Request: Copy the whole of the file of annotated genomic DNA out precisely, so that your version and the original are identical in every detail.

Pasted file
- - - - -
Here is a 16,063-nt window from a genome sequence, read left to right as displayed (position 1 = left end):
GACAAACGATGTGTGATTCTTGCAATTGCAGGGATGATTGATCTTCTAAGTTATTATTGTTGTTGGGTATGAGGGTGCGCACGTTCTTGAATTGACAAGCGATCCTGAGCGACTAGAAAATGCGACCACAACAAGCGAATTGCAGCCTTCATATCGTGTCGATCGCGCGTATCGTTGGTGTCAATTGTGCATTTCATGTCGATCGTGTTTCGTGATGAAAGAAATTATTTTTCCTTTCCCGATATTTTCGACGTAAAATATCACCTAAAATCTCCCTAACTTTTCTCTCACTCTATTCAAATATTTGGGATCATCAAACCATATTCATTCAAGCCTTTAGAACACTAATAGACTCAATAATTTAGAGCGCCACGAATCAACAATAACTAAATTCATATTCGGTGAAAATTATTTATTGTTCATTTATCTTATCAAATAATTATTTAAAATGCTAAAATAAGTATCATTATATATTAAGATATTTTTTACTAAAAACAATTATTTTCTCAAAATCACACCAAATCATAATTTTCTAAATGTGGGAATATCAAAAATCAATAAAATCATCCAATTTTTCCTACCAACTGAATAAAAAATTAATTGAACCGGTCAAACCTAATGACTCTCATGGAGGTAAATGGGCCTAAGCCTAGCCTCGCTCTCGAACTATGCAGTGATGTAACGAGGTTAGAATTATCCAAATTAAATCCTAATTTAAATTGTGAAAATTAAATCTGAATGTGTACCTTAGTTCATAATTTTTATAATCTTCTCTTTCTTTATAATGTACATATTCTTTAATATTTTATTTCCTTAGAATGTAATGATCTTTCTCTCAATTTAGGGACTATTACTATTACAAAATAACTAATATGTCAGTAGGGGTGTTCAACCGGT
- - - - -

Here is a 16,063-nt window from a genome sequence, read left to right as displayed (position 1 = left end):
GACAAACGATGTGTGATTCTTGCAATTGCAGGGATGATTGATCTTCTAAGTTATTATTGTTGTTGGGTATGAGGGTGCGCACGTTCTTGAATTGACAAGCGATCCTGAGCGACTAGAAAATGCGACCACAACAAGCGAATTGCAGCCTTCATATCGTGTCGATCGCGCGTATCGTTGGTGTCAATTGTGCATTTCATGTCGATCGTGTTTCGTGATGAAAGAAATTATTTTTCCTTTCCCGATATTTTCGACGTAAAATATCACCTAAAATCTCCCTAACTTTTCTCTCACTCTATTCAAATATTTGGGATCATCAAACCATATTCATTCAAGCCTTTAGAACACTAATAGACTCAATAATTTAGAGCGCCACGAATCAACAATAACTAAATTCATATTCGGTGAAAATTATTTATTGTTCATTTATCTTATCAAATAATTATTTAAAATGCTAAAATAAGTATCATTATATATTAAGATATTTTTTACTAAAAACAATTATTTTCTCAAAATCACACCAAATCATAATTTTCTAAATGTGGGAATATCAAAAATCAATAAAATCATCCAATTTTTCCTACCAACTGAATAAAAAATTAATTGAACCGGTCAAACCTAATGACTCTCATGGAGGTAAATGGGCCTAAGCCTAGCCTCGCTCTCGAACTATGCAGTGATGTAACGAGGTTAGAATTATCCAAATTAAATCCTAATTTAAATTGTGAAAATTAAATCTGAATGTGTACCTTAGTTCATAATTTTTATAATCTTCTCTTTCTTTATAATGTACATATTCTTTAATATTTTATTTCCTTAGAATGTAATGATCTTTCTCTCAATTTAGGGACTATTACTATTACAAAATAACTAATATGTCAGTAGGGGTGTTCAACCGGT